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A New Disease Platform Leveraging Complex Drosophila and Mammalian Models

The objective of this proposal is to develop a platform and pipeline that can be adapted to a broad range of genetic-based diseases. We will build ‘fly avatar’ models that reflect the genetic complexity of RASopathy and colorectal cancer patients. We will then use stem cell approaches to explore the most promising leads in a human cell context. Once these therapies are developed, we will use them as a platform to screen for patient-matched personalized therapeutics, as well as offer a readily accessible standard operating procedure to the applied science community. (R. Cagan, PI)

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GeNYC: Genomic Implementation Research in the Diverse Settings and Populations of New York City

The goal of this collaborative effort is to bring the promise of genomic medicine to diverse populations and the clinicians who care for them. By engaging diverse stakeholders, including researchers, patients, clinicians, and advocates through the creation of a Genomics Stakeholder Board, researchers are harnessing expertise within New York City to conduct genomics implementation research. Central to this effort is a multi-site pragmatic clinical trial (PCT) to study effects and challenges of incorporating genetic risk information into primary care. The team is conducting clinical trials in diverse populations, including one with >2000 African ancestry patients with high genetic risk for CKD. The aim is to implement genomic medicine trials in NYC and study risk-informed disease management in multi-ancestry populations and diverse practices. (C. Horowitz, PI)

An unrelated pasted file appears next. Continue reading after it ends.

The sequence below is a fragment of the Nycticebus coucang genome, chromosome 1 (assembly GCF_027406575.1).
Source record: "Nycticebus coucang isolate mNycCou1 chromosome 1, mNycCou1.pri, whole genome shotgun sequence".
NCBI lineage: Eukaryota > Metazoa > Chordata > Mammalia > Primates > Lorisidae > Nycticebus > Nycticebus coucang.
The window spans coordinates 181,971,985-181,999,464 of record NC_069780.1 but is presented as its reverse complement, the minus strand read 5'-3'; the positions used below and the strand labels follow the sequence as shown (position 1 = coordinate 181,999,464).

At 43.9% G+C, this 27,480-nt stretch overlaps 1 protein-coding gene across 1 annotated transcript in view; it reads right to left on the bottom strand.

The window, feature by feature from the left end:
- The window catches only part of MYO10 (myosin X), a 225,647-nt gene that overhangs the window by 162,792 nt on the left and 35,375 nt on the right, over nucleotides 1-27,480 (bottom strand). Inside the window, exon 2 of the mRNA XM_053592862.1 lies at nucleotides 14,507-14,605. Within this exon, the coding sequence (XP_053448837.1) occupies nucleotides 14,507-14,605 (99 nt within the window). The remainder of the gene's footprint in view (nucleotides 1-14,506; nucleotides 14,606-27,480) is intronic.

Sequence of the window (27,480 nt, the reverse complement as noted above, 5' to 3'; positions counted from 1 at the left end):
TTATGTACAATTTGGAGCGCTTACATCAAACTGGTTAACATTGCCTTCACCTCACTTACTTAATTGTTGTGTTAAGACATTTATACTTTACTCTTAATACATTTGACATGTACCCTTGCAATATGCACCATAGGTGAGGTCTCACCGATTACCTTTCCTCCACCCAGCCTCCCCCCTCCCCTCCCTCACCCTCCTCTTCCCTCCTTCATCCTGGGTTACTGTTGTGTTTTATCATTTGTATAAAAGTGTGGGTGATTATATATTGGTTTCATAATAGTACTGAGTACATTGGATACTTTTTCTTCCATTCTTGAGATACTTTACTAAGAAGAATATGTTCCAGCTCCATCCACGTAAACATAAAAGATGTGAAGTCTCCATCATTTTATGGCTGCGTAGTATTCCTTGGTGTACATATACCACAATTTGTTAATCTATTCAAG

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MSHS Translational Science Hub

ConduITS, the Institutes for Translational Sciences at Icahn School of Medicine at Mount Sinai (ISMMS), was established in 2009 when ISMMS received a prestigious Clinical and Translational Science Award (CTSA) from the National Institutes of Health (NIH). ConduITS’ long-term goal is to transform the vast resources of the Mount Sinai Health System into a translational research laboratory. This multi-disciplinary hub encompasses partnering with our community patients and physicians, health system clinicians, institutional and affiliate scientists, and investigators at other CTSA Network Hubs to ensure the highest quality research, promotion of team science, education of translational investigators, and development of unique, innovative resources. The hub will serve as a catalyst for the translation of biomedical discoveries into better health across the “lifespan,” from pediatric to geriatric medicine. (R. Wright, PI)